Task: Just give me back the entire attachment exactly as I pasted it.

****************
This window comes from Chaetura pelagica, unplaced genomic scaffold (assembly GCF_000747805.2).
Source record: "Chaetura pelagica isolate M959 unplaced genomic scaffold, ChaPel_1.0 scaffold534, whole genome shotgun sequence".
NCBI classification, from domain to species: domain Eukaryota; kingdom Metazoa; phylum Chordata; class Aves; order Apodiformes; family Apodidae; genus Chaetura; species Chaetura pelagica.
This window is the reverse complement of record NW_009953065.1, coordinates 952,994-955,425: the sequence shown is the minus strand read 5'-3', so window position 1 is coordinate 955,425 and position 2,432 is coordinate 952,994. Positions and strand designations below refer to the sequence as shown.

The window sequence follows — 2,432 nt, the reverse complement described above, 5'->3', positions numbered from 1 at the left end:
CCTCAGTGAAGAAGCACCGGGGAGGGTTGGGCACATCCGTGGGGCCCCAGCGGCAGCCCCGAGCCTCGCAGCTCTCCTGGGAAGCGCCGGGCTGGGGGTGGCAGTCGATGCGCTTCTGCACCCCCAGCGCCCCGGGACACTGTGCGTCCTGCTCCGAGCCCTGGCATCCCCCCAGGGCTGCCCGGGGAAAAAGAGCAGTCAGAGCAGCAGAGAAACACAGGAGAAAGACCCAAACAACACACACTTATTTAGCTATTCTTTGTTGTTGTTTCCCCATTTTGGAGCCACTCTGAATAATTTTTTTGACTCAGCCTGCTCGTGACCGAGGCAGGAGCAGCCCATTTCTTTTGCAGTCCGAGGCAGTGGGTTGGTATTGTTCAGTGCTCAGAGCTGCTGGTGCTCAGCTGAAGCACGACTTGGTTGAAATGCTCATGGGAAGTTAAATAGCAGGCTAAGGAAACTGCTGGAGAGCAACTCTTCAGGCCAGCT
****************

This window comes from Chaetura pelagica, unplaced genomic scaffold (assembly GCF_000747805.2).
Source record: "Chaetura pelagica isolate M959 unplaced genomic scaffold, ChaPel_1.0 scaffold534, whole genome shotgun sequence".
NCBI classification, from domain to species: domain Eukaryota; kingdom Metazoa; phylum Chordata; class Aves; order Apodiformes; family Apodidae; genus Chaetura; species Chaetura pelagica.
This window is the reverse complement of record NW_009953065.1, coordinates 952,994-955,425: the sequence shown is the minus strand read 5'-3', so window position 1 is coordinate 955,425 and position 2,432 is coordinate 952,994. Positions and strand designations below refer to the sequence as shown.

The window sequence follows — 2,432 nt, the reverse complement described above, 5'->3', positions numbered from 1 at the left end:
CCTCAGTGAAGAAGCACCGGGGAGGGTTGGGCACATCCGTGGGGCCCCAGCGGCAGCCCCGAGCCTCGCAGCTCTCCTGGGAAGCGCCGGGCTGGGGGTGGCAGTCGATGCGCTTCTGCACCCCCAGCGCCCCGGGACACTGTGCGTCCTGCTCCGAGCCCTGGCATCCCCCCAGGGCTGCCCGGGGAAAAAGAGCAGTCAGAGCAGCAGAGAAACACAGGAGAAAGACCCAAACAACACACACTTATTTAGCTATTCTTTGTTGTTGTTTCCCCATTTTGGAGCCACTCTGAATAATTTTTTTGACTCAGCCTGCTCGTGACCGAGGCAGGAGCAGCCCATTTCTTTTGCAGTCCGAGGCAGTGGGTTGGTATTGTTCAGTGCTCAGAGCTGCTGGTGCTCAGCTGAAGCACGACTTGGTTGAAATGCTCATGGGAAGTTAAATAGCAGGCTAAGGAAACTGCTGGAGAGCAACTCTTCAGGCCAGCT